The next day we looked into the Balloon Festival at OOB. They were offering tethered rides at dawn and dusk and I figured that would be a great memory for our event. Unfortunately, the balloonist could not do the tethered rides unless there was no wind. I wondered when, if ever, there would be a time when there was no wind at the beach? We consoled ourselves with a trip to Portland for dinner at an Eritrean restaurant. It was a mom and pop operation with mom cooking, dad taking orders and serving and the kids running the register. I love the communal plate concept in African restaurants and the injera bread used instead of eating utensils. The whole night was fun and delicious. Needless to say, we never got our tethered ride, but on the last night, they inflated about six balloons on the beach after dark. It was a beautiful sight in the dark with each burst of fire from the balloons' burners … quite the spectacle.



The Lobster Festival was going on in Portland at the docks. Pretty good deal for about $12. You got lobster, salad and corn-on-the-cob and could listen to the Jamaican band there. We passed on the food and headed out on the ferry to Peaks Island instead. We had found a cheese shop with some of the best blue cheese and olives that I have ever had. Made a great picnic lunch for our hike. The island was beautiful and we hiked around it. Constructed a cairn on the beach for our 39th anniversary (40 stones).

Never made it to the Strawberry Festival in Scarborough. Too much to do.

We culminated our trip with a search for the High Tide Restaurant. We had googled it and it had great reviews. Unfortunately, the maps and street signs were not as good as the food turned out to be and we had a difficult time finding the place. I had an incredible bouillabaisse there. I have never seen so much shellfish and fish in a bouillabaisse before … topped off with a half a lobster.



All in all, what a trip! And I only had to log in 39 years of marriage to do it. Can’t wait til next year.

Sunday, July 4, 2010

39th Anniversary - CH at the Amusement Park

Anne and I both noticed it. The amusement park was different. Not the people .. the tourists... they were the same. Roving packs of feral teenagers ... on the hunt ... circling ... cutting the weak from the herd ... a nose for easy prey. Rough-hewn couples ... swaying to the music and the cups that they clutched ... pitching quarters toward the plates in hopes of winning the giant teddy bear. Barely able to see the plates ... the last coin tossed being a 30-day sobriety chip. The super-sized family (literally and numerically) ... mom and dad ... six snotty-noses ... and one in the oven. Can you judge a book by it's cover? Those stuffed animals will make nice pillows for the car ... their cumulative value I judge to be about this month's rent.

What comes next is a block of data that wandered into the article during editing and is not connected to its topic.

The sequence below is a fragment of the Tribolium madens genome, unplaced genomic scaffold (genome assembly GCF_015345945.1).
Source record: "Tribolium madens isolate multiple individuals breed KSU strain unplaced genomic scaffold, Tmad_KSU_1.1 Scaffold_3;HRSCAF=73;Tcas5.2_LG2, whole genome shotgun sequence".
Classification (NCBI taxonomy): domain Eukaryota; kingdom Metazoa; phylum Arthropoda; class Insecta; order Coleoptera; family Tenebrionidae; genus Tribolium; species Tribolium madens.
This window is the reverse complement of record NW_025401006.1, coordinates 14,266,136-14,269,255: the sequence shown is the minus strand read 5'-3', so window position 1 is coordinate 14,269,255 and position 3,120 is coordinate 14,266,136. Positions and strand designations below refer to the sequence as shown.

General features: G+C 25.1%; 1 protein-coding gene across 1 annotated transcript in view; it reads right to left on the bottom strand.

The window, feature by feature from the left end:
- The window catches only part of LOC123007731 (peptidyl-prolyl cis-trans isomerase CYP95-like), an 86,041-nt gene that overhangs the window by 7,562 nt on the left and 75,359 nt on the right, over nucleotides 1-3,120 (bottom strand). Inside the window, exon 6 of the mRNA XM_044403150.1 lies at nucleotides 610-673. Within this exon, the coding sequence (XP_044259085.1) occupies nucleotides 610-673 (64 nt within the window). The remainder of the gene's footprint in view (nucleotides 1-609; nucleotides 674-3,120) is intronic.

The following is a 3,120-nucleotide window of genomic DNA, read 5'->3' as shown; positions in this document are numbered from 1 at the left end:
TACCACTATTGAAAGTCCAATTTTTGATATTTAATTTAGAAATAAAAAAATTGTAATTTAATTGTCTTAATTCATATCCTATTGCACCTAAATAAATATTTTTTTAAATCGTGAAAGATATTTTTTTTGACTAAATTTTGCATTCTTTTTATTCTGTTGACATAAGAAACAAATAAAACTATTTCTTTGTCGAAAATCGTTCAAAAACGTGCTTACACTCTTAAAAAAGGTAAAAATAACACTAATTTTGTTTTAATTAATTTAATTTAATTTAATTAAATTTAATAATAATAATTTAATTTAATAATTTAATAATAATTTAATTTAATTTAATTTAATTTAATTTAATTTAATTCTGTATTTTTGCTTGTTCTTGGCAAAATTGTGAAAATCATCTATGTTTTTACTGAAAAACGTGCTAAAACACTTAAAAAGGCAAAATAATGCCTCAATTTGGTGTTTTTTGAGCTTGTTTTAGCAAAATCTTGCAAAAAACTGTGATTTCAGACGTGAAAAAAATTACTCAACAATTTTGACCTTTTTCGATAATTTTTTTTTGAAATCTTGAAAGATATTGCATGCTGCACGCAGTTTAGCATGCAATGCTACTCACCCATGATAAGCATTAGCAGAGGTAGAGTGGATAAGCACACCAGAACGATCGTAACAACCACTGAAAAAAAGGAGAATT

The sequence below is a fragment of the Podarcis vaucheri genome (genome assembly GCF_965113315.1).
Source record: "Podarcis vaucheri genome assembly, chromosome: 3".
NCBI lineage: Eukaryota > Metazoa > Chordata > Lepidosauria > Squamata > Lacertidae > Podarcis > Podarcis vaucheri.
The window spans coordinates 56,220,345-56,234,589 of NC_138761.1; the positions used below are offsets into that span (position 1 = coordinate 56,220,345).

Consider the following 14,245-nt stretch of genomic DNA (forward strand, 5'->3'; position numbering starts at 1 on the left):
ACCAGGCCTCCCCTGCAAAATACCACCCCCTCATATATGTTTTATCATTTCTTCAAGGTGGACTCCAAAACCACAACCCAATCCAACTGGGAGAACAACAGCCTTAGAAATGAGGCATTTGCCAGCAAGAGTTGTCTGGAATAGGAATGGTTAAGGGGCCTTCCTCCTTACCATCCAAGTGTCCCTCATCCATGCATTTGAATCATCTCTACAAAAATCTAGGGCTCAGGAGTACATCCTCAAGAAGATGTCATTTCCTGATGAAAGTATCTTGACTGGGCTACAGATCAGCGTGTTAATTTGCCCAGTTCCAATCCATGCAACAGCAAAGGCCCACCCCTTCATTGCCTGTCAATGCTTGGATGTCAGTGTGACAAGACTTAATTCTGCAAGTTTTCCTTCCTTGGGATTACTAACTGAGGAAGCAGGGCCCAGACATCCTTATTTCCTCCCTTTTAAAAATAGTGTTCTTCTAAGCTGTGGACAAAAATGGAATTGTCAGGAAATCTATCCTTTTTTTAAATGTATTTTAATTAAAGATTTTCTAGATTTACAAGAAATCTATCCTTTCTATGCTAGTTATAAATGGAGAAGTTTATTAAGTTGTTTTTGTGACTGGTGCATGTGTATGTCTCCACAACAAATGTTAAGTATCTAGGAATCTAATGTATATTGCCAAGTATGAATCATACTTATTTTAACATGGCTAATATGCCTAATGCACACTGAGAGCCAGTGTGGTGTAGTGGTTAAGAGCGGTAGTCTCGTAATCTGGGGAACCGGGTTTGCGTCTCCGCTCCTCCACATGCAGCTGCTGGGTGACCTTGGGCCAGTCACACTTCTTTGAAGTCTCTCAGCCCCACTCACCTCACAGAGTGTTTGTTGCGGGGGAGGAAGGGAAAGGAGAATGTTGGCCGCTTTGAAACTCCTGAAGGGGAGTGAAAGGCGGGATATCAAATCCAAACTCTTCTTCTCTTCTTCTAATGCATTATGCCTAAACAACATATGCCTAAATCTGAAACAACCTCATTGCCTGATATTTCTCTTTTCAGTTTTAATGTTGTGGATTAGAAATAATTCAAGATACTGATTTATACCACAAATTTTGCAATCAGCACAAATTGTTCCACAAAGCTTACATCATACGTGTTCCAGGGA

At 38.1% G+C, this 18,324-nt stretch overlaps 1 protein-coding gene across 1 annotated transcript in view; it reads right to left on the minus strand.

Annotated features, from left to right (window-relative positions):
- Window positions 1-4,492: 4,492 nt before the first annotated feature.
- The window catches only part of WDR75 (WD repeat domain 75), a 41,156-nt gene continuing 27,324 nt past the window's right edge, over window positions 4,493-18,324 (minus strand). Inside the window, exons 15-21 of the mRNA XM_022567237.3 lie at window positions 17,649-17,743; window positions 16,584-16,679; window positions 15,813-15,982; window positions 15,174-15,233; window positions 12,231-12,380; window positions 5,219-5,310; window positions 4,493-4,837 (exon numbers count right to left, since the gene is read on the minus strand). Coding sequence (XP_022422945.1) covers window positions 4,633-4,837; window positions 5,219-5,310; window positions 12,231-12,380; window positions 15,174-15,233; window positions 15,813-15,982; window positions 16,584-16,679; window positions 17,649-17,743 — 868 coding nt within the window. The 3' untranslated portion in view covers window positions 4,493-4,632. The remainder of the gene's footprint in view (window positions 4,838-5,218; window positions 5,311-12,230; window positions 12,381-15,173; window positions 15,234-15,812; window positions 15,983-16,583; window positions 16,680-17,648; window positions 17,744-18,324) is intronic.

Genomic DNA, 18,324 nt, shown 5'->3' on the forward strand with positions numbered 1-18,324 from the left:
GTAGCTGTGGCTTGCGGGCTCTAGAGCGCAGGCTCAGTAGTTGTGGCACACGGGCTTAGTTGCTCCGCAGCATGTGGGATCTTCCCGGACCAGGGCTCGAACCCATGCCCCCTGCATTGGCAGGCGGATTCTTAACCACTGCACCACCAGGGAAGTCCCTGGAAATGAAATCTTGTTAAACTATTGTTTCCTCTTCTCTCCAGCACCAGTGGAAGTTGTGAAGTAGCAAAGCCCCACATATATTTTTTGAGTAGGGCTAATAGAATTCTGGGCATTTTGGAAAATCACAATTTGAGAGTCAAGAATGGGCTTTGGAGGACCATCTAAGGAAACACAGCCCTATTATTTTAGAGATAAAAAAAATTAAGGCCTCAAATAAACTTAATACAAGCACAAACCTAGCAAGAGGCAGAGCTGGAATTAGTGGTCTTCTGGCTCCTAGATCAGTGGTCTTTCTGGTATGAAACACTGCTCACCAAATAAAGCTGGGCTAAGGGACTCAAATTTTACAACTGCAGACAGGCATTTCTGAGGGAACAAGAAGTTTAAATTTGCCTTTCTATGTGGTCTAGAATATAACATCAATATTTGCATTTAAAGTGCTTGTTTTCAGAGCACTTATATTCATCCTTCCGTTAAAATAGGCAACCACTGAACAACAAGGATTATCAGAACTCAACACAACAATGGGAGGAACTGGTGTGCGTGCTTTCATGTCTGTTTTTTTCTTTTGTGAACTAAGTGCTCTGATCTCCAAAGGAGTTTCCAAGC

I stray. My point is that the workers in the park are different. Different in that they are indifferent. The hawkers are gone! "Win a cupie doll for the little lady". " Step right up." Customers parade by. The workers' interactions are cardboard. It feels like a movie set at best. Except for one. He seems to be everywhere and nowhere. I'd know that clinched-teeth smirk anywhere. It has been a while, but his eyes tell me that he recognizes me as well. "Long time , no see Chuck".


That explains the hot air balloon festival just outside the park. With Charlton Heston here, there is an unlimited supply of hot air for all of the balloons. I am pretty sure I saw him at the ReMax balloon, huffing and puffing with Miles Davis cheeks. In fact, I have seen him almost everywhere I have gone.











He was at the bumper cars ... complaining that the little girl that ran into him did not have a valid drivers' license.










There was a tall spinning ride that I did not recognize. I did recognize Chuck however. He was the green one puking.
















The park did not have much of a roller coaster. No matter, Chuck insisted on having the front seat. But, I saw him later, pale and crying at the first big dip.











The log flume looked like fun if you didn't mind getting wet. I noticed Chuck's pants had a wet spot before he ever sat down.










I love ferris wheels but this one was slower than a revolving restaurant. That didn't stop CH from screaming, "Get me down, get me down" for the entire ride.









The last straw ... Charlton Heston sitting in the milk-toast bear ride with his clinch-toothed smile, bouncing up and down and clapping with the heels of his hands like a three-year-old.



















I have had it. My 99 cent hot dog is in extreme jeopardy. I gotta go.

Friday, July 2, 2010

39th Anniversary in Maine - Cairns


One of the things I had planned for our anniversary trip was to build a cairn on the beach somewhere to celebrate. I did this for the first time on our 37th anniversary..
We were in Ogunquit, Maine. I constructed the cairn on the rocky shoreline along the Marginal Way. It had exactly 37 objects( rocks, driftwood, found objects ) and one more for the coming year of our marriage. I went back to the sight the next year and it had been washed away by the waves as I had expected

This year, we took a ferry to Peaks Island off of Portland, Maine. We spent a couple of hours scavenging on the beaches around the island. I constructed a cairn this time with 39 objects and one more for the coming year. It was a great location with a small cove in the background and sailboats coming and going. This one is a little more protected and may last a bit longer. It did crash once during construction on the 30th stone. Maybe that represent a troubled year of the marriage ... or the year that I was "unbalanced".

I keep the pix of the cairns on my camera and surprisingly look at them often. I like the idea of it.